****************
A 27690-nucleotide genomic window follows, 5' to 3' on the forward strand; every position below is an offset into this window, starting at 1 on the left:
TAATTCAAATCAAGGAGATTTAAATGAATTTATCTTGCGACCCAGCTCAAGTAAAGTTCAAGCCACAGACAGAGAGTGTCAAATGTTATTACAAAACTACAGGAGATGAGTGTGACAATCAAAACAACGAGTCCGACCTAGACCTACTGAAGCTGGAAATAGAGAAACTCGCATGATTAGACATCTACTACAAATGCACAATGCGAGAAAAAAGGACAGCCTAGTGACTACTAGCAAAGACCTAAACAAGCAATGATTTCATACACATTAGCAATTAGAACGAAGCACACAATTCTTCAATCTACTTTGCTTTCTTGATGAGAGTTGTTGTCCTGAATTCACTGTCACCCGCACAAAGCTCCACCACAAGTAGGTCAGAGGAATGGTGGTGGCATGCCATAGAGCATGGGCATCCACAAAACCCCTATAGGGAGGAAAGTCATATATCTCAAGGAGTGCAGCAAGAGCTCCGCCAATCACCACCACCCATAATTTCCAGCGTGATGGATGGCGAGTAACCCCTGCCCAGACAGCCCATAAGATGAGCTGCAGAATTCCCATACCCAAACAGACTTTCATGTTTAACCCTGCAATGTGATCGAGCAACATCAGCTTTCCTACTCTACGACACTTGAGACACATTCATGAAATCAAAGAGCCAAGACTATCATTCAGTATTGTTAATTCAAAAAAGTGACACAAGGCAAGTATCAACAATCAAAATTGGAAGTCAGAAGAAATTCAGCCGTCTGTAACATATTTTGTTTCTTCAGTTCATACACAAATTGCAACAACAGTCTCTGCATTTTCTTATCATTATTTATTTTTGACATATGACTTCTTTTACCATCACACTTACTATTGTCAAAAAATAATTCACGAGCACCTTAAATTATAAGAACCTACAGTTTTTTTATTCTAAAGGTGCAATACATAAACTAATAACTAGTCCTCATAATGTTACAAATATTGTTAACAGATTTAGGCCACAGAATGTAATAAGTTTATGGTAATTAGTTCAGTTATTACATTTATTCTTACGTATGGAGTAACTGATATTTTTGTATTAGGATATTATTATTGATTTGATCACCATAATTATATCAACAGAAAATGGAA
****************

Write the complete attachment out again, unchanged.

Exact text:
A 27690-nucleotide genomic window follows, 5' to 3' on the forward strand; every position below is an offset into this window, starting at 1 on the left:
TAATTCAAATCAAGGAGATTTAAATGAATTTATCTTGCGACCCAGCTCAAGTAAAGTTCAAGCCACAGACAGAGAGTGTCAAATGTTATTACAAAACTACAGGAGATGAGTGTGACAATCAAAACAACGAGTCCGACCTAGACCTACTGAAGCTGGAAATAGAGAAACTCGCATGATTAGACATCTACTACAAATGCACAATGCGAGAAAAAAGGACAGCCTAGTGACTACTAGCAAAGACCTAAACAAGCAATGATTTCATACACATTAGCAATTAGAACGAAGCACACAATTCTTCAATCTACTTTGCTTTCTTGATGAGAGTTGTTGTCCTGAATTCACTGTCACCCGCACAAAGCTCCACCACAAGTAGGTCAGAGGAATGGTGGTGGCATGCCATAGAGCATGGGCATCCACAAAACCCCTATAGGGAGGAAAGTCATATATCTCAAGGAGTGCAGCAAGAGCTCCGCCAATCACCACCACCCATAATTTCCAGCGTGATGGATGGCGAGTAACCCCTGCCCAGACAGCCCATAAGATGAGCTGCAGAATTCCCATACCCAAACAGACTTTCATGTTTAACCCTGCAATGTGATCGAGCAACATCAGCTTTCCTACTCTACGACACTTGAGACACATTCATGAAATCAAAGAGCCAAGACTATCATTCAGTATTGTTAATTCAAAAAAGTGACACAAGGCAAGTATCAACAATCAAAATTGGAAGTCAGAAGAAATTCAGCCGTCTGTAACATATTTTGTTTCTTCAGTTCATACACAAATTGCAACAACAGTCTCTGCATTTTCTTATCATTATTTATTTTTGACATATGACTTCTTTTACCATCACACTTACTATTGTCAAAAAATAATTCACGAGCACCTTAAATTATAAGAACCTACAGTTTTTTTATTCTAAAGGTGCAATACATAAACTAATAACTAGTCCTCATAATGTTACAAATATTGTTAACAGATTTAGGCCACAGAATGTAATAAGTTTATGGTAATTAGTTCAGTTATTACATTTATTCTTACGTATGGAGTAACTGATATTTTTGTATTAGGATATTATTATTGATTTGATCACCATAATTATATCAACAGAAAATGGAA